The great migration of monarch butterflies from Canada to Mexico has finally been revealed after scientists figure out the insects’ brain ability to find ways.
Mathematicians along with biologists teamed up to study the internal compass of the butterflies to migrate in autumn.
Researchers had a hard time discovering how these butterflies covered such a long distance and thus not a lot of details were brought out to the public. But this time, the scientists are hoping to get better results. The latest study was published in a journal called Cell Reports.
Prof Eli Shlizerman, from the University of Washington who was also the lead researcher, said that being a mathematician he wanted to know how these butterflies’ neurological ability can help learn new rules.
“Monarch butterflies [complete their journey] in such an optimal, predetermined way,” he told BBC News.
“They end up in a particular location in Central Mexico after two months of flight, saving energy and only using a few cues.”
Shlizerman along with colleagues at the University of Michigan and the University of Massachusetts, worked together to record the neurons in the butterflies’ antennae and eyes.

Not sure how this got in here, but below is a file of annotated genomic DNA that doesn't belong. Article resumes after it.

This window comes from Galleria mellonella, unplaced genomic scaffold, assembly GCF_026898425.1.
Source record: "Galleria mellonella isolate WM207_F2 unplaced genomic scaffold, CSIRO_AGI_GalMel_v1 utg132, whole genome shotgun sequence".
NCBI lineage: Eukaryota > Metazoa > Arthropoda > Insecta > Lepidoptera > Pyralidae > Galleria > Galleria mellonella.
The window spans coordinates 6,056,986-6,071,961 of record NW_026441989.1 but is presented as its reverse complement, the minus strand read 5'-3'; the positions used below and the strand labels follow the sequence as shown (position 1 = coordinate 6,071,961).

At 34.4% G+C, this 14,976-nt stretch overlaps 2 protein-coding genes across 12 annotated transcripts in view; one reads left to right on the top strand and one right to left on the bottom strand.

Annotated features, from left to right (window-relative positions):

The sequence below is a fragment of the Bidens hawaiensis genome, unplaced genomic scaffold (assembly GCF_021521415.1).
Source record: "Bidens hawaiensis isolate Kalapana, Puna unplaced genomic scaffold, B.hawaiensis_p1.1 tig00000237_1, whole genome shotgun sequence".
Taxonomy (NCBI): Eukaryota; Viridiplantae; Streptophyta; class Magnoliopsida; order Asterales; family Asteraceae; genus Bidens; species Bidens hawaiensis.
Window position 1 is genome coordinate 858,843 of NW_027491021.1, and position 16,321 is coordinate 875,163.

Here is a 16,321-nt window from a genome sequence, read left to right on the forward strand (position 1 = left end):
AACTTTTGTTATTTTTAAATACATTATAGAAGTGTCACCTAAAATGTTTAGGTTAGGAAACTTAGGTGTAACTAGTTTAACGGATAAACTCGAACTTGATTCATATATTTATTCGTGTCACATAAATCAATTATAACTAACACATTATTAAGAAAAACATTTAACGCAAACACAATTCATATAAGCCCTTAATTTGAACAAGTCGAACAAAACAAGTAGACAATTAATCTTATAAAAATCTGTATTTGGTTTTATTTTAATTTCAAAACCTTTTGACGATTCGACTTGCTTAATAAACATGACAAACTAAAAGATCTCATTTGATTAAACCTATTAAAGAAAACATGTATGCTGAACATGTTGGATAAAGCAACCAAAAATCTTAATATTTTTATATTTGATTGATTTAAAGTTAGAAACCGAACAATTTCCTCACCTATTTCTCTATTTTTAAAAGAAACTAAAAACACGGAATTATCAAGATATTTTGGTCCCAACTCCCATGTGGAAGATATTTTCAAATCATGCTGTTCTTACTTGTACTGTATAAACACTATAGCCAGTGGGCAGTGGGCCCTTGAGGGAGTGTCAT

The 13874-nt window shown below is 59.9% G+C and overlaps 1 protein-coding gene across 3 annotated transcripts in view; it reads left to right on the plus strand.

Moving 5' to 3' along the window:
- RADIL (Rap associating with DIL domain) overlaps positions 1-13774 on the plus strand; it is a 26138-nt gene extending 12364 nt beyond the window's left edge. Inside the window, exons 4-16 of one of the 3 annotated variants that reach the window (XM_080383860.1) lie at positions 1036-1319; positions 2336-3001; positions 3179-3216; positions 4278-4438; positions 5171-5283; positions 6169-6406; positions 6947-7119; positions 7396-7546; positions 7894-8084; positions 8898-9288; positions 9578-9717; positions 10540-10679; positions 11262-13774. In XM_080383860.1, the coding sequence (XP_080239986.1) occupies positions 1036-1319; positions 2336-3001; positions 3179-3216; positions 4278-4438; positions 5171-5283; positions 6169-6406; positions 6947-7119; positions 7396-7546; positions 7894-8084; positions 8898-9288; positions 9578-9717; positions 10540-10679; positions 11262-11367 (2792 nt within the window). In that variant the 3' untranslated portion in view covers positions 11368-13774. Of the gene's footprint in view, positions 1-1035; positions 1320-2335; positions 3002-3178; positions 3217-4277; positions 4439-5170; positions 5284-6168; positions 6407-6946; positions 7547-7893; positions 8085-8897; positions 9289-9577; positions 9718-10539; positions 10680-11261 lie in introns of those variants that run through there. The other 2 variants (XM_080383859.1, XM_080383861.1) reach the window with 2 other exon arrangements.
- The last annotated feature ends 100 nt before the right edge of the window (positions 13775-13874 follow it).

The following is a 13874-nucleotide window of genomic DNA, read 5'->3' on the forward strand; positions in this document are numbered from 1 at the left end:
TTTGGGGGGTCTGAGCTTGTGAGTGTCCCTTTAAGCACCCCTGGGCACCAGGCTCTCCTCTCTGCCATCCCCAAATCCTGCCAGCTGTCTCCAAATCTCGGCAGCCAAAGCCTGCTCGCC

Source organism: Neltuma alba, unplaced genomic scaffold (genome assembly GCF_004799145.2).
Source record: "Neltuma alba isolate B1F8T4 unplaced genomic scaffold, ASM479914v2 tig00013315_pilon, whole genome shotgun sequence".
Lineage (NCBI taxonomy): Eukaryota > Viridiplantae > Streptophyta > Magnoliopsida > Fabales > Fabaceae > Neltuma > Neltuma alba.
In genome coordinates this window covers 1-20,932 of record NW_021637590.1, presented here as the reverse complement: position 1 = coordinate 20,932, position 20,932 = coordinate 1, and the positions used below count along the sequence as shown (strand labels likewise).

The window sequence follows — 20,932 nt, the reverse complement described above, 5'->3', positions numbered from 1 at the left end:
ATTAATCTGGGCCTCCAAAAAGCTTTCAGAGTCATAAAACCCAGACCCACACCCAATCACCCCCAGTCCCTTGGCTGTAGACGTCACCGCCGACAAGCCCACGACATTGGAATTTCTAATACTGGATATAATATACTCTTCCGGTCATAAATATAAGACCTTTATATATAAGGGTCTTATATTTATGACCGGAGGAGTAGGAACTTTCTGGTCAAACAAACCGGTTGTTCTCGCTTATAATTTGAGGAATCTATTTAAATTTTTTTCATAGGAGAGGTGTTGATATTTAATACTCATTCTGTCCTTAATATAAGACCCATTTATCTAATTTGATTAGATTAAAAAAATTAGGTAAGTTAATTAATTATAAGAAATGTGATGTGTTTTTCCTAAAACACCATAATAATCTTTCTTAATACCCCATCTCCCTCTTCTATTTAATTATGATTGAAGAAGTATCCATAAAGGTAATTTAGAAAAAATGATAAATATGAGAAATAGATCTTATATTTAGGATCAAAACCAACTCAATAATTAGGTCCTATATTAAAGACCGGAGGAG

“We identified that the input cues depend entirely on the sun. One is the horizontal position of the sun and the other is keeping the time of the day.This gives [the insects] an internal sun compass for travelling southerly throughout the day.” said Shlizerman.
Shlizerman along with the team proceeded to fabricate a model to work on neurons. The working force came out with two procedures.
One mechanism was related to “neurons in the butterflies’ antennae” and the other one with “azimuth neurons in their eyes”.
“The circuit gets those two signals then matches them, according to how it’s wired, to control signals that tell the system if a correction is needed to stay on the correct course,” explained Prof Shlizerman.
“For me this is very exciting – it shows how a behaviour is produced by the integration of signals,” he added.
Shlizerman said that in the entire system stimulation, one of the goals was to form a robotic version of monarch butterfly which could track the migration of the butterflies.